I didn’t think it would take 2 months to receive my card but, nonetheless, I was excited to know it had arrived in Seoul. Luckily, I didn’t have to travel all the way to Europe to get it since I had the option of choosing a closer Embassy of Estonia. But when I read that the world’s first e-Residency center had been built in Seoul last year, I knew I had to choose it as my pick-up location (by the way, there is a 35,800 won fee).
What exactly is this?
It’s a digital card that gives me the opportunity to establish an online company regardless of where I’m living. I can also apply for EU banking, have access to Estonia’s exclusive e-services, digitally sign and send documents, declare Estonian taxes online, and much more. Even though it doesn’t grant me resident status, the services that come with it makes for a legit investment.
Why did I choose to apply for Estonia’s e-Residency card?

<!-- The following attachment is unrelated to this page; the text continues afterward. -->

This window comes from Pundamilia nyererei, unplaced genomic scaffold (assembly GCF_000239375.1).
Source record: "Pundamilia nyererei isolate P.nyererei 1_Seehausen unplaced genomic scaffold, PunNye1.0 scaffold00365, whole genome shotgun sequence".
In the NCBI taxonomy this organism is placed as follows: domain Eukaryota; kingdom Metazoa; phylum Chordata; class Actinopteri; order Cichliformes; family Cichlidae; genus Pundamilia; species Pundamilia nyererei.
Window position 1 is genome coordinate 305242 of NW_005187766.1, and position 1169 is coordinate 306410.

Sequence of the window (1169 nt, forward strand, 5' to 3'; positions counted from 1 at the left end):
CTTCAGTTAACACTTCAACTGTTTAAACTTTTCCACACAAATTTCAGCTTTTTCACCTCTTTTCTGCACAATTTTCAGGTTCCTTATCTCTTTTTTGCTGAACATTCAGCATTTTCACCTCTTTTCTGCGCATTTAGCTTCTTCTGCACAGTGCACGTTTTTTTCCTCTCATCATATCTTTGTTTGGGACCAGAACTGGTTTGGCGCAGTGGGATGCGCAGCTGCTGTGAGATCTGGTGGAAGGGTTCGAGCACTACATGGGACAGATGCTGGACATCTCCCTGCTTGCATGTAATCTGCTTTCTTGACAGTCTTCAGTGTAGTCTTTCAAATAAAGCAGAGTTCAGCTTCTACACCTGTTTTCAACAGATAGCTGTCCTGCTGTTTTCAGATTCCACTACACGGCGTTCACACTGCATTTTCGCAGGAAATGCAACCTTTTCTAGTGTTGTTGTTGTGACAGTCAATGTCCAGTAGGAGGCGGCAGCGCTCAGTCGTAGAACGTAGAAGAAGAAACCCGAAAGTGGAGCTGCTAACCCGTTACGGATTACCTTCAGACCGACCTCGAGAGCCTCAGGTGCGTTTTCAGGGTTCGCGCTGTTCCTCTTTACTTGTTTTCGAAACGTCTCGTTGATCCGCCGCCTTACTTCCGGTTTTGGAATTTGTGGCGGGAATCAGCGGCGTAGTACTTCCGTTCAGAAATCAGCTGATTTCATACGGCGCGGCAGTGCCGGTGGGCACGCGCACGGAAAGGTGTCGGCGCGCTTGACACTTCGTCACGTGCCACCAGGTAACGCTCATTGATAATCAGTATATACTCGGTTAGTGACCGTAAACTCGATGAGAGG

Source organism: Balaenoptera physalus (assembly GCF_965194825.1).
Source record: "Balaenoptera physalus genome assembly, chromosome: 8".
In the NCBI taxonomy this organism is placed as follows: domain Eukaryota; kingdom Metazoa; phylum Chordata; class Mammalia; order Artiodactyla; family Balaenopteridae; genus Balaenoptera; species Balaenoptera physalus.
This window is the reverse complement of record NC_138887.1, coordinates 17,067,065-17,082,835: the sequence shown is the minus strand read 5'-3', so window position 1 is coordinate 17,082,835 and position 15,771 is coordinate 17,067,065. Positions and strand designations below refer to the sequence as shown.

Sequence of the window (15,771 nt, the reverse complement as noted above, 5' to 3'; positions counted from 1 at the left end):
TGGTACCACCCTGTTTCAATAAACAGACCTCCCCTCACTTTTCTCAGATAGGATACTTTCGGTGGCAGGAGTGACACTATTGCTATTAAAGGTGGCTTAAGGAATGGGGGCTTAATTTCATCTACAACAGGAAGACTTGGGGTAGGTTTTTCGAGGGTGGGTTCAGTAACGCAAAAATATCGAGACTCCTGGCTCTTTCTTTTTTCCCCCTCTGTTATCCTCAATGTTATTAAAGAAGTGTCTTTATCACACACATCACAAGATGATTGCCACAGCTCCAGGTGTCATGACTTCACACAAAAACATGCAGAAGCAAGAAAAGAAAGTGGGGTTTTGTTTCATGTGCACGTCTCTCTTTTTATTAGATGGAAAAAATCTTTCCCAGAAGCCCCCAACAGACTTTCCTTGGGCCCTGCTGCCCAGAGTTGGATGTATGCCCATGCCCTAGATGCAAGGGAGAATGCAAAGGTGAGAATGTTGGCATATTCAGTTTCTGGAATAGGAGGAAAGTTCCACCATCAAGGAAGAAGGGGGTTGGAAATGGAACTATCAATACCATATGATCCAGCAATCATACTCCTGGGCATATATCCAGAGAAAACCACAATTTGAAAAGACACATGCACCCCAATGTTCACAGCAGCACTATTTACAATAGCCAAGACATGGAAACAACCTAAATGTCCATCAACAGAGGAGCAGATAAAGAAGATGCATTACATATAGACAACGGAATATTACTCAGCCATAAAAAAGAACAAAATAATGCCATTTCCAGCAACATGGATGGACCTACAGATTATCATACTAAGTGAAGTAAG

Last year I was working on getting a permanent residence visa in South Korea. I’ve been teaching English for several years now and I’d like to get into other ventures, legally. I spent months taking a required Korean culture course and racking up volunteer hours to get my necessary points required for the visa. Long story short, I didn’t end up getting the visa. So I decided that I would leave to go back to Texas in December this year, but I would still like to establish something that would keep me connected to South Korea. I then found out about Estonia’s new e-Residency opportunity that would allow anyone to operate a business from virtually anywhere. Starting a legit business in South Korea requires a ton of money and a Korean partner. Therefore, even if I was granted permanent resident status, that would only be the beginning of a long, daunting process of establishing a business. With Estonia’s "digital passport" (that is what I like to call it), I’ll be able to not only run a business, but the e-services that come with it will be far more beneficial and have a much bigger advantage than just having a permanent Korean visa. And I feel like Jason Bourne or 007 with this cool-looking card.In this digital age, Estonia seems to be light years ahead in terms of transparency and technology (Skype even started there). And with the looks of the new e-residency center in Seoul, it looks South Korea is heading up that path hand-in-hand.